WORLD: Does that apply, for example, to the call for a security alliance that includes Russia?
Bartsch: A collective security system that includes Russia is now a long way off. Nevertheless, in the long term I wish for a worldwide peace architecture with a different Russia. Without Putin. We talk – rightly – a lot about the war in Ukraine. But there are so many wars and conflicts, so much suffering. That’s why I’m worried about a new armament spiral.
WORLD: Among other things, you are against arms deliveries to Ukraine.
Bartsch: There will be no military solution to the war in Ukraine. Of course, the pressure on Russia must be increased so that a ceasefire can be reached as soon as possible. Instead of discussing arms deliveries in a very one-sided manner, Germany could finally effectively enforce sanctions against oligarchs, for example.
WORLD: In the left-wing faction, dealing with the war leads to disputes, including Sahra Wagenknecht, who emphasizes that NATO is partly to blame. Gregor Gysi accused her of lack of emotion.
Bartsch: After the war began, the leadership of the party and faction took a clear position. Media and in the Bundestag. Some of what was said in addition was not very helpful. I clearly criticized that in my group. Because that made it public only about this controversy and not about which position we represent. That annoyed me greatly.
WORLD: In addition, one is raging
Bartsch: If a long-time member of the parliamentary group only expresses rather abstract allegations in the context of a “Spiegel” article, that’s “special”. I’m still waiting for more specifics. However, the cases described make me think.
It is absolutely clear that we must consistently take the victim’s perspective and promote full clarification. What I don’t allow is the impression that the left is a haven for sexism. This is absurd, stupid stuff.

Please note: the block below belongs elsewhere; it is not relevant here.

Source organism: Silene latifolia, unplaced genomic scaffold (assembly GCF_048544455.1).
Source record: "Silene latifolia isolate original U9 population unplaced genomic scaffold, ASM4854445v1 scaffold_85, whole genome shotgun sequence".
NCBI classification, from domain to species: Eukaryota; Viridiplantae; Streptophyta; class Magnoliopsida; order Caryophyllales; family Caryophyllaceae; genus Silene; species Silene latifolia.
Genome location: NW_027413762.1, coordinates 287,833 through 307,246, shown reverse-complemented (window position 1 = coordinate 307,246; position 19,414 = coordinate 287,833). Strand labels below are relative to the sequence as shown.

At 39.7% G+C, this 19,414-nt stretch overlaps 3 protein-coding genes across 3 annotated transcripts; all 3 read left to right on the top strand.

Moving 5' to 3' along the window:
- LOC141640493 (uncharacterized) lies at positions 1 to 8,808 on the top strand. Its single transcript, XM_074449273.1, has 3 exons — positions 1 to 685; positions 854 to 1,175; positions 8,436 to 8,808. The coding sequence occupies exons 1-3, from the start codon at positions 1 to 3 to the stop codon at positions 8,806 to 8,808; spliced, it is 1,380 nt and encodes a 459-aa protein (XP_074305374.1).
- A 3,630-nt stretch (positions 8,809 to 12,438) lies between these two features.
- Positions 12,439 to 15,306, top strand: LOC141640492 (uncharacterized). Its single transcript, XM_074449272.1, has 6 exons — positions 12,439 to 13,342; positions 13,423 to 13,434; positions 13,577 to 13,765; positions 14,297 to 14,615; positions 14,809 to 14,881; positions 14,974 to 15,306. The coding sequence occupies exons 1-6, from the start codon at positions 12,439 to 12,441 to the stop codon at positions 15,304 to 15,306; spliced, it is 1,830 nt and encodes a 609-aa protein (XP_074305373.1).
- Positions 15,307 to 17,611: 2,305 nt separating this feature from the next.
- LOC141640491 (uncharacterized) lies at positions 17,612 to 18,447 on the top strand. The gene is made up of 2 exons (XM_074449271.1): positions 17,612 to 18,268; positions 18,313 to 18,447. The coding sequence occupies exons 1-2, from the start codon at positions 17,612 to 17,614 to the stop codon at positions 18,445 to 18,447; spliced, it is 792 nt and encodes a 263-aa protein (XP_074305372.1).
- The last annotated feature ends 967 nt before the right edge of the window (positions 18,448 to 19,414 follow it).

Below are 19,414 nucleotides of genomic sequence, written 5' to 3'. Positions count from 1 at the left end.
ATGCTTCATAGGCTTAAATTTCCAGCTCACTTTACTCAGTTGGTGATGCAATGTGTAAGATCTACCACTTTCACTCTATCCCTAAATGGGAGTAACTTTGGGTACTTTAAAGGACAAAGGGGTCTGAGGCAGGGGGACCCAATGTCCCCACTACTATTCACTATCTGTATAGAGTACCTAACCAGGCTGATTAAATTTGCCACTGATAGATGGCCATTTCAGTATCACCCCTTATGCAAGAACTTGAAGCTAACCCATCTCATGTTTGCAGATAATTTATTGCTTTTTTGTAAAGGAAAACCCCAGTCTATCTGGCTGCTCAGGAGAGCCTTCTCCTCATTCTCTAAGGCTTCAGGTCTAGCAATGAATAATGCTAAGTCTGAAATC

WORLD: Although politically stricken, the remaining party leader Janine Wissler will take up the presidency again at the end of June. Is she the right person for a fresh start?
Bartsch: Throughout the debate, I took a stand of solidarity with Janine. I think it’s inappropriate to use the accusations as an opportunity to say “it can’t go on like this” and only talk about the party leader.
WORLD: The European politician Martin Schirdewan joins her in the team. Leipzig member of the Bundestag Sören Pellmann is also a candidate. Who would you prefer?
Bartsch: I will not declare any preference in the run-up to the party congress. It is important to me that the Left Party represents the party and is able to put their own interests aside in order to achieve joint success.
WORLD: How likely do you think it is that the left will still be in the Bundestag in 2025?
Bartsch: I will do what I can to ensure that the next left-wing faction in the German Bundestag becomes stronger again. I see solid opportunities for this, but I also see the magnitude of the task.
“Kick-off Politics” is WELT’s daily news podcast. The most important topic analyzed by WELT editors and the dates of the day. Subscribe to the podcast on Spotify, Apple Podcasts, Amazon Music or directly via RSS feed.